The case of the flood in Bitti, Sardinia
On November 18, 2013, the Mediterranean Cyclone Cleopatra hit Sardinia with heavy rains causing at least 16 victims and several damages to the infrastructures. Among the areas severely affected there have been the provinces of Olbia, Oristano, and Nuoro. The city of Bitti, in the latter province, was swept up—again—by the mud flood’s force on November 28, 2020. In 2013, about 3.2 ft of water flooded the tiny streets of the city; the level triplicate in 2020 when about 10 ft of mud flowed the north-east of the city. Bitti appears to be built on top of gravel rivers (“fiumi tombati”) which are rivers whose banks have been reduced and buried underground. Two of these rivers are located in the west part of the city and when heavy rainfall hit the area, conflux into a third river which is the one that has flooded in the north-east part of the city and destroyed properties and infrastructures, while taking the lives of three people.
The question here is whether the 2020’s flood could’ve been prevented considering the events of 2013. Hence, in the last ten years, 420 million euro were devoted to mitigating the effects of the hydrogeological instability in Sardinia: 88.6% of this amount are currently frozen and not yet invested in mitigations plans. Those funds would’ve worked in building infrastructures act to reduce the hydraulic risk while securing areas known for being subject to landslides. With a prompt and coordinated use of these funds, the 2020’s flood would’ve probably had a different scenario.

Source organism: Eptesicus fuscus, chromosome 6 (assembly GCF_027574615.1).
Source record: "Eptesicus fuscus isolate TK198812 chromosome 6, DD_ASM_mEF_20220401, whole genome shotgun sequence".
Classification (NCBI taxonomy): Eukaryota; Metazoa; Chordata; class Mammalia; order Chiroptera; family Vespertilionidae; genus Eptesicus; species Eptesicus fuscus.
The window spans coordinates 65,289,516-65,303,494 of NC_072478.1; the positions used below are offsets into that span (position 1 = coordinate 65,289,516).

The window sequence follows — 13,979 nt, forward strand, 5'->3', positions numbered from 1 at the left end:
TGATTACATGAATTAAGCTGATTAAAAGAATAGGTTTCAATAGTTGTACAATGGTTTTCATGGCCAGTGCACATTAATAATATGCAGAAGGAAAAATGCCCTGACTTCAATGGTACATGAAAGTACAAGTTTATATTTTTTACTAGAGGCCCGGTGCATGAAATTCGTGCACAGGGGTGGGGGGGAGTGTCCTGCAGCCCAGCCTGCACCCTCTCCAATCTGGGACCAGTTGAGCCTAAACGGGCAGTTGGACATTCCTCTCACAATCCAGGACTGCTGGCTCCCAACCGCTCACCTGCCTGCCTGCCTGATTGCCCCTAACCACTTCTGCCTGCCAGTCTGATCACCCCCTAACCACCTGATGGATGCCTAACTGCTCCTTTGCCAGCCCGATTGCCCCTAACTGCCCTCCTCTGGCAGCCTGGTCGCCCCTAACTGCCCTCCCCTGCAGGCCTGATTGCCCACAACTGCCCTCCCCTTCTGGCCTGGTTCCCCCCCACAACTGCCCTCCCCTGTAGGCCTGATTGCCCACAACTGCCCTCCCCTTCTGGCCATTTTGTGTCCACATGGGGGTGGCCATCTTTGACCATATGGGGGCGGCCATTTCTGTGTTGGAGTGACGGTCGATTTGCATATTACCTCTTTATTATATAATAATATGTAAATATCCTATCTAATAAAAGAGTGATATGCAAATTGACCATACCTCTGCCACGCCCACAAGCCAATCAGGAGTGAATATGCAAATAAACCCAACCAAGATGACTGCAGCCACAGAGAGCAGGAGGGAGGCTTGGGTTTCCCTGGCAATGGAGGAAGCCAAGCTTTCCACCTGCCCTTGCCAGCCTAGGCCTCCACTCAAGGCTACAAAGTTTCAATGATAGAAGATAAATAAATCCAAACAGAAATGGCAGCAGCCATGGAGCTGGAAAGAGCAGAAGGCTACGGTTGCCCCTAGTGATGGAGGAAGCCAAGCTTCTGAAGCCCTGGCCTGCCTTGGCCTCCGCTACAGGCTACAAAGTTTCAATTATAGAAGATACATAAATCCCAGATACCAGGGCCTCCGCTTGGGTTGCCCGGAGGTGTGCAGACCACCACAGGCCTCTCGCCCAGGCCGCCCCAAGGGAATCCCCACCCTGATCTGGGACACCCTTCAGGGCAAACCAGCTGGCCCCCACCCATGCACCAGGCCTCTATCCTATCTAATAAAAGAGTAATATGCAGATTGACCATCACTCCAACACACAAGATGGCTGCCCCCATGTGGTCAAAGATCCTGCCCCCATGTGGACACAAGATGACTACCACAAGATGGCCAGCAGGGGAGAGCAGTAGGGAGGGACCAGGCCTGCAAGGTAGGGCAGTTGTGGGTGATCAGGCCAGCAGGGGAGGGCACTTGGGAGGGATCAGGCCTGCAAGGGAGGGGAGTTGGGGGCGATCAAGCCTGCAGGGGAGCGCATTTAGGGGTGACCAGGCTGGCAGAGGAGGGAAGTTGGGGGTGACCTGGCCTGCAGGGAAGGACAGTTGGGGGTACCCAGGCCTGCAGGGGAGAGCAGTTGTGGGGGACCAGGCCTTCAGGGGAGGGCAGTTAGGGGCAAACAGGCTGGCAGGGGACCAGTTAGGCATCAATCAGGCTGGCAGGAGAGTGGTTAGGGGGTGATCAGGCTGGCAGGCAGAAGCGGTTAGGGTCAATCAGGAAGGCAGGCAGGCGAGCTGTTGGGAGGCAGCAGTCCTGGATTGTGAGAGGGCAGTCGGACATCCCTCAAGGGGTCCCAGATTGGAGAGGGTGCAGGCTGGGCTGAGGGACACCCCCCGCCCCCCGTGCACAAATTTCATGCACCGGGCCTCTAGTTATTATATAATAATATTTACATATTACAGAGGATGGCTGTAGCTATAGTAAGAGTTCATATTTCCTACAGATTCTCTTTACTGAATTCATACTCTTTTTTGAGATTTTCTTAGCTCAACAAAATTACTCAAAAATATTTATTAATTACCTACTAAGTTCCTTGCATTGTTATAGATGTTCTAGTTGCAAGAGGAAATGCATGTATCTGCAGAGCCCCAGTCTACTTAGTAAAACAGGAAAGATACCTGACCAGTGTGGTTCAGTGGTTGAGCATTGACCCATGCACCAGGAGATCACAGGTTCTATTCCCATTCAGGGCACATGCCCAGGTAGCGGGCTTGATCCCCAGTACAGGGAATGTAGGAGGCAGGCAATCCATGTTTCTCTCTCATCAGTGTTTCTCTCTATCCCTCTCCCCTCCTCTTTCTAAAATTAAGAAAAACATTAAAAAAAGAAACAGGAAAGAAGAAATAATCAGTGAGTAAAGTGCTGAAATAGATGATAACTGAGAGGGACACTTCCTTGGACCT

How can we re-think the approach to the problem?
The current approach to the hydrogeological risk and related disaster is to respond to the emergency. If the attention should be kept on the preparedness, response, and recovery, it is also true that more attention should be given to the phase of mitigation. Thus, mitigation would ultimately reduce the magnitude of the disaster’s impact on local communities. This would reduce the number of fatalities, property damages, and soil degradation. In other words, it is important to consider shifting from an “emergency” mindset to one of “mitigation.”
To make the shift, three paths would be useful to undertake:
- Improve and extend the regulatory framework by making it clearer who needs to do what, where, and when; this would improve the decentralization approach by making regions and cities more knowledgeable about their sphere of action and ultimately, more accountable for the activities that have been undertaken or not since a clearer division and assignment of tasks would also improve the accountability and reporting system.
- Develop a national plan which has a clear yet unique direction on how to mitigate the hydrogeological instability; this plan should be promoted, elaborated, and overseen by a governance authority able to provide strong leadership at the central level while supporting regions and cities in the implementation of local plans.
- Involve local entities and citizens in the assessment and mitigation process; by taking advantage of the knowledge about the territory and its specificities owned by local associations, organizations, and not-for-profit, the geological risk assessment process would be easier and more accurate; sensitizing citizens on the hydrogeological risks would ultimately make them more conscious on how to co-live with it, enact procedures of mitigation that start from the bottom, and would ultimately increase the communities resilience to disasters.
Featured Image Credits: Vistanet